In case of the crazy "self-executing contract" letters, our litigators have jokingly offered to send back a "self-executing release" that would say that the person permanently and irrevocably drops any and all claims against the bank. If the person thinks that the first "self-executing contract" is somehow enforceable, and he must or he/she wouldn't be wasting time and postgage sending out all that nonsence, the person should believe that the "self-executing release" whereby he/she drops all claims against the bank is also enforceable, which should conclude the matter
Q: Aaren't you the one who told us all you could self-execute a release from criminal prosecution on a mortgage application by means of handwritten caveat before you were laughed out of the thread in question?

A: Yes.
Seriously? For those who are curious, here is the thread from 2006 when Crazytree was posting as ArbolLoco -- take a look at my post from October 27, 2006 at 1:46pm. As I explained there, "Crossing out matters that a person disagrees with and/or refuses to certify to has been and remains a standard procedure everywhere. We even sometimes do it in multi-million dollar transactions when there is no time to change the offending language." This is about as axiomatic as things get. By the way, that post received massive green at the time and it's one of the most obvious things out there.

Now that you've unsuccessfully tried to divert people's attention from your asinine statement here, would you like to explain to me how the OP can bind a company by telling it that it is deemed to have agreed not to pursue recovery of the funds? I'm sure that you'd love to show us that you are right and I am wrong, so let's hear it

Here is the way these types of things work, which I would think would be self evident. If you are presented with an AT&T cell phone contract for a 2 year term, you always have the option of crossing out "2 years" and handwriting in "1 year" or "1 day." AT&T is obviously under no obligation to accept it. If, for whatever reason, it accepts it or misses the handwritten change, it will not be able to later claim that you've agreed to a 2 year term.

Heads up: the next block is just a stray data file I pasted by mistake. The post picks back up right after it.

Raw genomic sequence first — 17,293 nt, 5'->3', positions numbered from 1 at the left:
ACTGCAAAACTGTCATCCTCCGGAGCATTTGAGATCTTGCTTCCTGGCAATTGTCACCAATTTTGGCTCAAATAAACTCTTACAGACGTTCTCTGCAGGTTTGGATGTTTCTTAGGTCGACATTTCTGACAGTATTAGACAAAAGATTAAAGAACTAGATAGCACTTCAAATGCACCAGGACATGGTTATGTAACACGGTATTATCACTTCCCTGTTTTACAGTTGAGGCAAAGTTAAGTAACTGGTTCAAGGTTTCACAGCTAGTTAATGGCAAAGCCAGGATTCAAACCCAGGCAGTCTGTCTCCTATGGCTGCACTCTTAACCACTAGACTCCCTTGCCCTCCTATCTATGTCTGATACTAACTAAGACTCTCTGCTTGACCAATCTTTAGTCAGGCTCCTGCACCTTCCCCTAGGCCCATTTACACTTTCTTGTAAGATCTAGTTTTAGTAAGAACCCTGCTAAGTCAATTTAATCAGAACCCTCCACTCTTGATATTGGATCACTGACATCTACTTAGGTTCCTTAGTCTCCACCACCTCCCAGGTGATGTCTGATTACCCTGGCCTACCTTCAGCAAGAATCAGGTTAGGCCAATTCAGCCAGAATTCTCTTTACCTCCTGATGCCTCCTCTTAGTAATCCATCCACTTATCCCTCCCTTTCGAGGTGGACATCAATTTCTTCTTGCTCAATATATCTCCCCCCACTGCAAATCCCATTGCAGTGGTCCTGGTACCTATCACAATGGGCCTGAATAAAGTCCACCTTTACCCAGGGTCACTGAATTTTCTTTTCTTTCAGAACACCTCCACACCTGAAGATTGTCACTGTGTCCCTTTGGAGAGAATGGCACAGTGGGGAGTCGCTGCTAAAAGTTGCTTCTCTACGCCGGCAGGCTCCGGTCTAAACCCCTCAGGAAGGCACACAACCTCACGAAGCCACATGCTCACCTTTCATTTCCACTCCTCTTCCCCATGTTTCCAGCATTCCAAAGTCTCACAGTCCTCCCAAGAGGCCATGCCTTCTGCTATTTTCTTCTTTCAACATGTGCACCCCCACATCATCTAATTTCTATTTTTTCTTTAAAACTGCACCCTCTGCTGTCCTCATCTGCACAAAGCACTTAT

Likewise, if you enter into a contract with your credit card company whereby you agree that it may change future contractual terms by mailing you notice thereof and, if you do not opt out within the specified period, you will be deemed to have accepted the change, they will be able to later amend the contract in this manner (provided, of course, that you can't successfully claim that the change is unconscionable, violates public policy, etc...). Again, the reason that "deemed acceptance" would work in this case is only because you previously agreed that the contract can be amended in this manner.

Under no circumstances, however, would a third party with whom you have no preexisting contractual relationship that provides for "deemed acceptance" ever be able to bind you to anything by sending you a letter telling you that unless you do something, you are bound by the terms of the letter. If you do not currently have an American Express card, AMEX can't send you a letter telling you that unless you affirmatively object within the next 30 days, you will be deemed to have accepted its credit card with a $500/year fee. You also don't get to send a letter to AMEX telling it that unless it objects within X number of days, it will be deemed to irrevocably owe you $1MM. Likewise, there is no possible way for the OP to bind the pension company by following your suggestion and telling it that unless it does something within 30 days, it will be deemed to have agreed not to pursue recovery of the funds. Is this really not obvious?